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Monday, May 28, 2018

Fuel prices and vehicle choices



Fuel prices are on the rise again. We were in a period of unusually low prices, in my opinion. Gas prices under three dollars a gallon came as a surprise to me, so I'm no expert. That being said, my guess is that prices will go up in the short term and be volatile in the long run. That's a concern when looking for a vehicle that is expected to last for years.

If you buy a gas hog and get stuck with high prices, that's bad. On the flip side, buying a vehicle with good mileage doesn't hurt you if fuel prices come down. What might happen is that you are stuck with a vehicle that's not large enough to do the job that needs to be done.

However, people do a lot of dumb things with it comes to buying cars. Let's say that 99% of the time they only need a smaller vehicle that gets good gas mileage. Instead of buying that, they get a huge pickup truck because they make a couple of trips to the garden store each spring. They'd be way ahead to get the smaller vehicle and renting a truck the few times they need one.

I could get away with driving larger vehicles because they were converted to run on waste vegetable oil that I picked up free from a local restaurant. It was a hassle, but the cost savings were significant. For various reasons that's not going to be an option for me in the future.

A few years ago we picked up a little Nissan Versa Note for my lovely wife. The hatchback allows us to carry quite a few things. With good Thule racks on the roof the car can carry everything from lumber to canoes. It gets real world mileage of 39 mpg. Not bad for a heavily loaded car traveling in the mountains.

That car was cheap, and after three years still problem free. The problem is that very soon we'll be down to only one vehicle. We can make that work, but it's often not convenient and will put more wear and tear on the car than would happen otherwise. For example, next month I've a commitment for a few days in Maine. During those same days there's an event in Vermont my lovely wife wants to go to. What to do, what to do?

I think that in the next few days I'll see if I'll be able to get my old motorcycle on the road. Its restoration was set back when my leg got injured. Now that I'm doing better, it might be time to see if the old bike can be fixed up. It would at least solve our short term transportation issues at the end of June. (assuming, that is, that the bike runs and passes inspection.)

Then there's issue of what to do for next winter. We had planned on towing our Oday 19 behind the van and doing a mixture of sailing and camping. With the van out of the picture, that's not going to happen. Of course, our budget is limited, so the problem can't be solved by throwing money at it. People with unlimited funds never get the joy of figuring out solutions on a tight budget. It's very intellectually stimulating.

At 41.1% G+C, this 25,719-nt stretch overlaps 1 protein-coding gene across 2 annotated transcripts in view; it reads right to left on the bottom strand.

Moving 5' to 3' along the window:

Right now I'm putting together a lot of possible ideas. By not locking myself into one path, I'll be able to take advantage of random opportunities that come my way. This is called, “luck” by the uninitiated.

-Sixbears

10 comments:

  1. LOL - May "random opportunity" treat you kindly!

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  2. I'm sure you'll use that yankee ingenuity and come up with a solution.

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    1. If the Yankee ingenuity won't do it, redneck engineering will. :)

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  3. One of the limitations for buying used vehicles is the ability to work on them. Some of the newer ones, post OBD2 systems, are way too finicky and have too many sub systems and creature comforts controlled by the new CAN protocols that are prone to fail and are way beyond most people's shady tree mechanic skills. That limits us to pre 2006 cars. That's twelve years old, and around here 90% of those cars have rust issues. However....southern cars of that age tend to be quite nice and clean. As you do get to Florida in winter, I am thinking you might take advantage and pick something older but rust free down there. Dive the little Nissan down. Pick up a nice clean used van, park the Nissan at friends or relatives while you travel about in your new purchase, and then put a front hitch on the Nissan and tow it back north on your return.

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    1. Since last year's hurricane, I've been advised to avoid FL used vehicles. A lot of them were flooded, many in salt water.

      Today I'm going to resume working on my 1974 KZ900 motorcycle. Picked up the mechanic's manual and it's pretty straight forward. As for newer vehicles I've pretty much given up.

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  4. I, too, have been "intellectually stimulated" most of my life. But it is said "necessity is the mother of invention."

    We have mostly trucks around here because of cattle ranching. The car dealers stock more trucks than cars. Usually people have one of each as two vehicles out here are a necessity. We have two old ones.

    I'm sure you will be intellectually stimulated to make the right choice for transportation.

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    1. Of course, one has to have some funds to work with. Not quite to the point where I can do anything with nothing.

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  5. You got time before winter to come up with something. Have the family look for you to. If a good deal comes along your wife will allow you the funds within reason.

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    1. She's on-board with these adventures so it's a whole lot easier.

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